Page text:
Mr. Nolan’s specialties as a lawyer included environmental cases and the rights of whistleblowing federal employees. He represented oil companies building the Alaska pipeline in the 1970s.
In 2001, Mr. Nolan returned to Cuba for a 40th anniversary observance of the failed Bay of Pigs invasion. He had lunch with Castro twice, he said, and talked to him a few more times. The Cuban leader sent him a box of Cuban cigars.
In the 1990s, he was the mediator in a tangled family dispute involving multimillionaire discount retailer Herbert H. Haft, Haft’s wife, Gloria, and their children.
“There was yelling, tipping over of water pitchers,” Mr. Nolan said in his interview with Washington Lawyer, “a venting of a whole lifetime of suppressed feelings.”
Five decades later, Mr. Nolan “still walked with an air of authority and the bearing of a 22-year-old Marine,” said a law partner, Roger E. Warin.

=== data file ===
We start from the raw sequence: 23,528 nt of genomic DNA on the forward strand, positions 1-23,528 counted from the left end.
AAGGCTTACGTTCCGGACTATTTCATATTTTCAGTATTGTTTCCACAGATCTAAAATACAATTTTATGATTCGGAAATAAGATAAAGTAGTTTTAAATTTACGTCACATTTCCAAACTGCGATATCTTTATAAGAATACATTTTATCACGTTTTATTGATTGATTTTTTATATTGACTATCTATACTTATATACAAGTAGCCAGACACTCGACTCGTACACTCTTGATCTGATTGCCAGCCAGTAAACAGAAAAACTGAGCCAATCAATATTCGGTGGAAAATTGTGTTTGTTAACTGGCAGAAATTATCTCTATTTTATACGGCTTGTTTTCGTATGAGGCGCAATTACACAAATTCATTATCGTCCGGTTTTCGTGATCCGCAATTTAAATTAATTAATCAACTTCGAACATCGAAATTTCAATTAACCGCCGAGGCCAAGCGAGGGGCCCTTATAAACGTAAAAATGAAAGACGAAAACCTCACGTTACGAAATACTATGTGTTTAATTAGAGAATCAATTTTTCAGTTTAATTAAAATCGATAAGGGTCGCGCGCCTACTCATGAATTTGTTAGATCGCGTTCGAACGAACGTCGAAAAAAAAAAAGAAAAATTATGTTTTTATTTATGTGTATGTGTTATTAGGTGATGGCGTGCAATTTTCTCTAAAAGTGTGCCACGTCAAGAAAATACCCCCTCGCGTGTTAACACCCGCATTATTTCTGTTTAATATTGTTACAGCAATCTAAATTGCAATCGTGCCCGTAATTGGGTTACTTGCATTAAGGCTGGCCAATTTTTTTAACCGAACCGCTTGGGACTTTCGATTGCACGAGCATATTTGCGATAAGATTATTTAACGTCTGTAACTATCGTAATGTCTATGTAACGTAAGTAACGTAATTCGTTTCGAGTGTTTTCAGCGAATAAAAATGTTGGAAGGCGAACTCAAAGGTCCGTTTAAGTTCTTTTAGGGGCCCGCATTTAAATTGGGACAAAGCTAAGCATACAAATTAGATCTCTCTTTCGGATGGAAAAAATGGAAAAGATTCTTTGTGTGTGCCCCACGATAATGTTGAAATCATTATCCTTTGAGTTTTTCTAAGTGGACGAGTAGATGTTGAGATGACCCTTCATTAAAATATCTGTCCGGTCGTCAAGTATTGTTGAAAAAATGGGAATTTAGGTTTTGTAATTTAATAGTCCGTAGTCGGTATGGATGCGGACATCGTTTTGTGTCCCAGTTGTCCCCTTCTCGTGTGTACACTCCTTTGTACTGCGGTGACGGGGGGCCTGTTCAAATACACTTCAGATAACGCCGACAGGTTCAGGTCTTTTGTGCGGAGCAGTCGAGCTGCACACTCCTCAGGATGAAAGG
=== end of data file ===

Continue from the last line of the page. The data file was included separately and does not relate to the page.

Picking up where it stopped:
He graduated from law school in 1955, then served a year as clerk to Supreme Court Justice Tom C. Clark. He joined Steptoe & Johnson in 1956 and would continue his association with the firm until 2013.
The two lawyers met Castro during several visits to Cuba over an extended period, and Mr. Nolan facilitated the procurement of about $50 million in medical supplies in exchange for the prisoners’ release.
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Survivors include his wife of 67 years, Joan Dobbins Nolan of Bethesda; four children, Carol N. Klatt of Buck Hills Falls, Pa., Kelly N. Spencer and Patricia N. McNeill, both of Bethesda, and Richard C. Nolan of Albany, N.Y.; and eight grandchildren. A son, John E. Nolan III, died in 1980.